Three: I’ve been working out again and it’s made a lot of difference.

Rewind a little though … I hate New Year’s resolutions because I think they’re bullshit. If you want to start something, start it today. Don’t wait for an arbitrary restart that you’ll likely give up on. I say that as a person who made those kind of promises to myself year after year only to give up over and over again. I only started this year in January because I still wanted to shove my face with sugar and crap and Munchie Meals during the month of MostOfTheEndOfLastYear. Straight up.

I know myself and know that I can’t allow myself to fall into patterns with fatty/sugary foods. We all have different issues and triggers and I recognize that– and recognize I am easily susceptible to mine if I allow myself to be weak/on auto-pilot.

I started hitting the weights with my friends from work and then Nadia too started hitting the weights with me, so I’ve switched to only lifting with her. I’ve been tracking gains, of which there are some, and I’ll be posting those here soon. The best part though is the shape of my body is changing. I even have triceps that pop out when I flex. They make me feel like the Hulk.

Having Nadia with me has made a world of difference because it’s something we can accomplish together. I started walking again, by myself, with my group of friends at work, and with Nadia, too. Recently we started taking these 5-mile hikes from a neighborhood in Aliso Viejo to the top of a peak in Laguna Beach called Top of the World.

It wasn’t December anymore. But I hit 300 miles. I earned them, each one. And, though I went down then back up, I weigh less at this time this year than I did last year, and I have more muscle. That’s a win. No matter how ugly it was at times.

Just another reminder that it’s not the end result, but the journey of getting there that really matters. If you focus on the journey, you’ll eventually reach the end.

Perseverance is the key.

“The A to Zen of life”

From a Dalai Lama poster I saw in someone’s office recently, but it’s so inspiring that I wanted to post it so I could read it whenever I need to find some focus:

Avoid negative sources, people, places and habits
Believe in yourself
Consider things from every angle
Don’t give up and don’t give in
Everything you’re looking for lies behind the mask you wear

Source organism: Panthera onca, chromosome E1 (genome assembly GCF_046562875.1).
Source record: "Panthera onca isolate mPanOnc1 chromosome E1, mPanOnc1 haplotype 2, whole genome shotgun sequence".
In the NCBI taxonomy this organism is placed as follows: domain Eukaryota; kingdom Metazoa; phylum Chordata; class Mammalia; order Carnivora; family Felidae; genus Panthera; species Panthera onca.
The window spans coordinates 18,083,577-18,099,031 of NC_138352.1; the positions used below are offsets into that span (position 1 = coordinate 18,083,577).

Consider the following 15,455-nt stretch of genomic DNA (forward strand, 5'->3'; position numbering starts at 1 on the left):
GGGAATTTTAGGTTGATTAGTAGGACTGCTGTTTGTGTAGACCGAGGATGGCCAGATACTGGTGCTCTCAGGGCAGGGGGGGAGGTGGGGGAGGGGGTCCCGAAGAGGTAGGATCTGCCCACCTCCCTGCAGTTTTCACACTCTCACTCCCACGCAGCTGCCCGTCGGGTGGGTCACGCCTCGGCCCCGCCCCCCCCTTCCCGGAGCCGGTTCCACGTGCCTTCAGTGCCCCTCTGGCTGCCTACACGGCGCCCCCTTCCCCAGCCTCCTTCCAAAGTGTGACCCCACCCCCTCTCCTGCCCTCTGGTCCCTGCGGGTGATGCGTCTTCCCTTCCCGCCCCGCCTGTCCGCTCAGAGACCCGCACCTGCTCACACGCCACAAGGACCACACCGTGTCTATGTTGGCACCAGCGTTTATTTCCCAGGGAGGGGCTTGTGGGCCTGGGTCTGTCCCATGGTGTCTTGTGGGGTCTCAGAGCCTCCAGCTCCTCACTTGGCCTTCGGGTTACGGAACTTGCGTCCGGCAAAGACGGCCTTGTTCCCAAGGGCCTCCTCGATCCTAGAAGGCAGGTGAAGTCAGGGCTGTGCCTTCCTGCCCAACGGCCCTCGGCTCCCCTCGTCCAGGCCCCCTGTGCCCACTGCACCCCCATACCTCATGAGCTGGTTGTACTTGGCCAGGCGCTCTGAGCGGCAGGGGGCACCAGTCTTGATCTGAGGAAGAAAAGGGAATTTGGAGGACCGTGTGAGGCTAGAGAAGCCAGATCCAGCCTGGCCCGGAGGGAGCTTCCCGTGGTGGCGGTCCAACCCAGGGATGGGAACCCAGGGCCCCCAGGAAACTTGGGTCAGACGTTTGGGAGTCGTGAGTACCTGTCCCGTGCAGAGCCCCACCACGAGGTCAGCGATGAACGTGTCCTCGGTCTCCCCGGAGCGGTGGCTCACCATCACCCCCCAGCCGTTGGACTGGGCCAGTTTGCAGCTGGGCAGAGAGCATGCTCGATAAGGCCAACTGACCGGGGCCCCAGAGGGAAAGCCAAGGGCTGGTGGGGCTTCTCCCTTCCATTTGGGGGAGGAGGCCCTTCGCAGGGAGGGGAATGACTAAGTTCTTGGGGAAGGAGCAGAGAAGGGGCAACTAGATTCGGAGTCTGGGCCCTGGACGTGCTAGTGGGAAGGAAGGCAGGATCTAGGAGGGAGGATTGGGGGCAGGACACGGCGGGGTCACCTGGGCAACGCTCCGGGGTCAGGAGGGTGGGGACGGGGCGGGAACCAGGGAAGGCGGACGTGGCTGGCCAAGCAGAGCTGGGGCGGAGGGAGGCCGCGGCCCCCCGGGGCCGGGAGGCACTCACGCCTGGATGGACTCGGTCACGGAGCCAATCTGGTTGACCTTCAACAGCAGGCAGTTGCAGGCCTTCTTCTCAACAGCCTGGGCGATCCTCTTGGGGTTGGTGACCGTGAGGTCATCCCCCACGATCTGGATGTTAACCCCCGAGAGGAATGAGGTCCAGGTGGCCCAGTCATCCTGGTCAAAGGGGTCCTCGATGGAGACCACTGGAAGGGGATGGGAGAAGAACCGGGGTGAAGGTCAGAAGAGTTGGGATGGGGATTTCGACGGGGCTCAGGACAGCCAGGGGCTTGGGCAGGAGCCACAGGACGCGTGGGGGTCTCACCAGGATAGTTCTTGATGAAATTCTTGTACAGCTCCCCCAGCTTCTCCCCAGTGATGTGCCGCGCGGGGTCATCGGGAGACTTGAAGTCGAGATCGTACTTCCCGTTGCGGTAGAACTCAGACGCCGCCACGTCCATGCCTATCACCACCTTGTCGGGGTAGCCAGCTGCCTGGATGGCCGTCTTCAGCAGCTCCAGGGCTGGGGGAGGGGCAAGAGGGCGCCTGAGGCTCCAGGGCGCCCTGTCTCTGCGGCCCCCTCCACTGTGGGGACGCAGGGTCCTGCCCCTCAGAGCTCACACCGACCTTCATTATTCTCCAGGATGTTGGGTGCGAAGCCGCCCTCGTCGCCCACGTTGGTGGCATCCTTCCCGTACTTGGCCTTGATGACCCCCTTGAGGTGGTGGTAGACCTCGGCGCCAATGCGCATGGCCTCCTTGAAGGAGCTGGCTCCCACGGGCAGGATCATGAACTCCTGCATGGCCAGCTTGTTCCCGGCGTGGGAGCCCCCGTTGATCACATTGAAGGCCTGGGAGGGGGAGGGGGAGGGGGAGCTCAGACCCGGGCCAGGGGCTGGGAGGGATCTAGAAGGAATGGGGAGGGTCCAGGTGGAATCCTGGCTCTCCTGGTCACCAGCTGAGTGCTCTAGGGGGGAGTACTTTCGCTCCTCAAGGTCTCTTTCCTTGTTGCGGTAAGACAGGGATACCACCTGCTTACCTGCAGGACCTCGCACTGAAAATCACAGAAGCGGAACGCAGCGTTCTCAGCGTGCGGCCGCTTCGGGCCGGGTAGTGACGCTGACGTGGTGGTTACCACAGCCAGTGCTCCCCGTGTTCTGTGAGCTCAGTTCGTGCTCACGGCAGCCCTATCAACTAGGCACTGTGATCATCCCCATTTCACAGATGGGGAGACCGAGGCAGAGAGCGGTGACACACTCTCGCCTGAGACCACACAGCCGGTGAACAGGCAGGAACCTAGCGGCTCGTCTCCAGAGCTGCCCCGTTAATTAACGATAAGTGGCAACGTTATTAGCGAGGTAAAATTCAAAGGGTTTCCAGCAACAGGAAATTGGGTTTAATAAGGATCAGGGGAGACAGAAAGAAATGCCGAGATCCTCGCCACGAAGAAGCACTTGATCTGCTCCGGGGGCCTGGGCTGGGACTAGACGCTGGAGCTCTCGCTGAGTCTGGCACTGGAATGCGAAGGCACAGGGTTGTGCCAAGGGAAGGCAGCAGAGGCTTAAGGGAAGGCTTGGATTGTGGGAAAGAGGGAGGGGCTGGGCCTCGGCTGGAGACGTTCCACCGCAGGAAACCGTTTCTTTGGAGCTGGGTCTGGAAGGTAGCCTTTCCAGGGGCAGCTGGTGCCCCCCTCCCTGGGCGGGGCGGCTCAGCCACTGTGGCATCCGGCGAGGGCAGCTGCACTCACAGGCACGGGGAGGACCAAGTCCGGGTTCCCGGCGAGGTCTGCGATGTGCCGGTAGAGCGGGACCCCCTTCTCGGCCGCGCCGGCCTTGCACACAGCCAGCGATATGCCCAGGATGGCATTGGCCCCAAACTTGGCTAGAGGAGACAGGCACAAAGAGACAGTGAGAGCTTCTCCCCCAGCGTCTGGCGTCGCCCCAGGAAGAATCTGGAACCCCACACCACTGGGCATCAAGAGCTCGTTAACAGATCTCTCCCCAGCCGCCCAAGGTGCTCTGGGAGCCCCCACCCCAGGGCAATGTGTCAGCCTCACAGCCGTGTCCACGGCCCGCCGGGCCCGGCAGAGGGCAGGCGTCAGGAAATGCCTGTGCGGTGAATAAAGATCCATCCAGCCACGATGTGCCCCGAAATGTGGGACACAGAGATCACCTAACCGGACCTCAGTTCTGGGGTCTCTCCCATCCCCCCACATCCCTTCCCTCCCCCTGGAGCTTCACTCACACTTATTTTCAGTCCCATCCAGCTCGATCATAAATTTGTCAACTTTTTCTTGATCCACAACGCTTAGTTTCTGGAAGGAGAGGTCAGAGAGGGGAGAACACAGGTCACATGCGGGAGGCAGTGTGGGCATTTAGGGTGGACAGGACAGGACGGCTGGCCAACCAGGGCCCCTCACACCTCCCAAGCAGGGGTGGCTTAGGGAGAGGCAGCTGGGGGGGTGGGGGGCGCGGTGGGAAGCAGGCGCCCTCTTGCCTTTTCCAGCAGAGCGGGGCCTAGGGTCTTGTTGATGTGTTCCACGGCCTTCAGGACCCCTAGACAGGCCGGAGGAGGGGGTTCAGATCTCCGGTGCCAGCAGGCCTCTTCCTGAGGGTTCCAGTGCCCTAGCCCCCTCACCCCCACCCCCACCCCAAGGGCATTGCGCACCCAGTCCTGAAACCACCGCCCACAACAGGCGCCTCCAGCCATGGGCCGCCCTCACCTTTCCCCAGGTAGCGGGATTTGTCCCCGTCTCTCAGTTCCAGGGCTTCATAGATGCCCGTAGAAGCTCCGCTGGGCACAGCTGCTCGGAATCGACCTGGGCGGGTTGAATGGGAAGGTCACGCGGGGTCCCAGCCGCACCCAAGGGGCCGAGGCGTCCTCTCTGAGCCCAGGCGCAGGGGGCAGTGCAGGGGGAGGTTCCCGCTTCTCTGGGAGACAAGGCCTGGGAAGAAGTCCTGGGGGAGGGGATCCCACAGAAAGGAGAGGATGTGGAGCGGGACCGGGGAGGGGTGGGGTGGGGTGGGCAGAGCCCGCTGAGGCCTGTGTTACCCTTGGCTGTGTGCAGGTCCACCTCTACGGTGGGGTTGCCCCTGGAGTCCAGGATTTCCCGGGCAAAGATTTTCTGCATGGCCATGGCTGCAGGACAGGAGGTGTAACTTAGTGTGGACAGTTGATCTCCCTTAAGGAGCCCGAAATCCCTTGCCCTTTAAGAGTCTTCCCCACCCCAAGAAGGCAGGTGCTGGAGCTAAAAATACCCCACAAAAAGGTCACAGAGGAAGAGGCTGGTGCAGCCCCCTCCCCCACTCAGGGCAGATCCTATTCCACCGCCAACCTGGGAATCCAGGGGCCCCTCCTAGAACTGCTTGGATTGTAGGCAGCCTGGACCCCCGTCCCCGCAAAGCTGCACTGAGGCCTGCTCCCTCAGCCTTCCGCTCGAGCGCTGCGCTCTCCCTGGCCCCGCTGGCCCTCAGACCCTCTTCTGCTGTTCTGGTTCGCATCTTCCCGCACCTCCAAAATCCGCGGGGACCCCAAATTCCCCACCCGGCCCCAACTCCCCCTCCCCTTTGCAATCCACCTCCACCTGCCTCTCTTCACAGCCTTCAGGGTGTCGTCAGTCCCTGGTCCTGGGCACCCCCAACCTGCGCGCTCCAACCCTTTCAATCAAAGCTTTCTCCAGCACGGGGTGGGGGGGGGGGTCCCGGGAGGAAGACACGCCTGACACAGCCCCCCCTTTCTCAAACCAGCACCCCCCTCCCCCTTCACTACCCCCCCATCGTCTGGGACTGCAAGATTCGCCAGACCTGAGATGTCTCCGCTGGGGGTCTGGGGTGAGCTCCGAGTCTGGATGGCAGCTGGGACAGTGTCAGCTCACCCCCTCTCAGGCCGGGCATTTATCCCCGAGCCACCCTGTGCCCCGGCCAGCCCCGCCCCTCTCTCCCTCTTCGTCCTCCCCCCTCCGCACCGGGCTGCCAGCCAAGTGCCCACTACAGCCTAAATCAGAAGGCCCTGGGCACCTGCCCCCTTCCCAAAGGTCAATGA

Family and friends are hidden treasures, seek them and enjoy their riches
Give more than you planned to
Hang on to your dreams
If opportunity doesn’t knock, build a door
Judge your success by what you had to give up in order to get it
Keep trying no matter how hard it seems
Love yourself
Make it happen
Never lie, steal or cheat
Open your arms to change, but don’t let go of your values
Practice makes perfect
Quality not quantity in anything you do
Remember that silence is sometimes the best answer
Stop procrastinating
Take control of your own destiny
Understand yourself in order to better understand others
Visualize it
When you lose, don’t lose the lesson
Xcellence in all your efforts
You are unique, nothing can replace you
Zero in on your target and go for it

“What losing 180 pounds really does to your body and your mind”

I found a post on Yahoo! this week about a woman who lost 180 lbs. with the help of weight-loss surgery. She recently wrote a book detailing her struggle with her loss of identity once she developed a slimmer body.

“I lost my sense of self. My sense of proportion. My sense of dignity, of maturity, of control. I was skinny, but my life wasn’t suddenly and magically perfect-and that completely astonished me. It sounds ridiculous, having really fallen for the fairy tale of weight loss. But I had fallen for it completely, and then was blinded by the egregious lack of a happily ever after.

… The problem was that I lost all those pounds, but I didn’t have to change a thing about my self. I didn’t have to address any of the emotional or psychological issues. I didn’t have to figure out why I had been depressed–why I was still so, so depressed, despite the fact that the one thing I thought had been ruining my life was suddenly gone.”

It’s really her second paragraph that struck me. Though I never considered weight-loss surgery, I understand the idea of doing something drastic to lose weight, and how that effected me when I did it. I’ve talked before about my first major weight loss try in 2005–going from 239 lbs. to 202 lbs.–and how I managed to get there in three short months by going to the gym six days a week and eating a very calorie-restricted diet.

Once the reigns were released, I ballooned over time to 267 lbs. and was depressed that I had squandered my gains.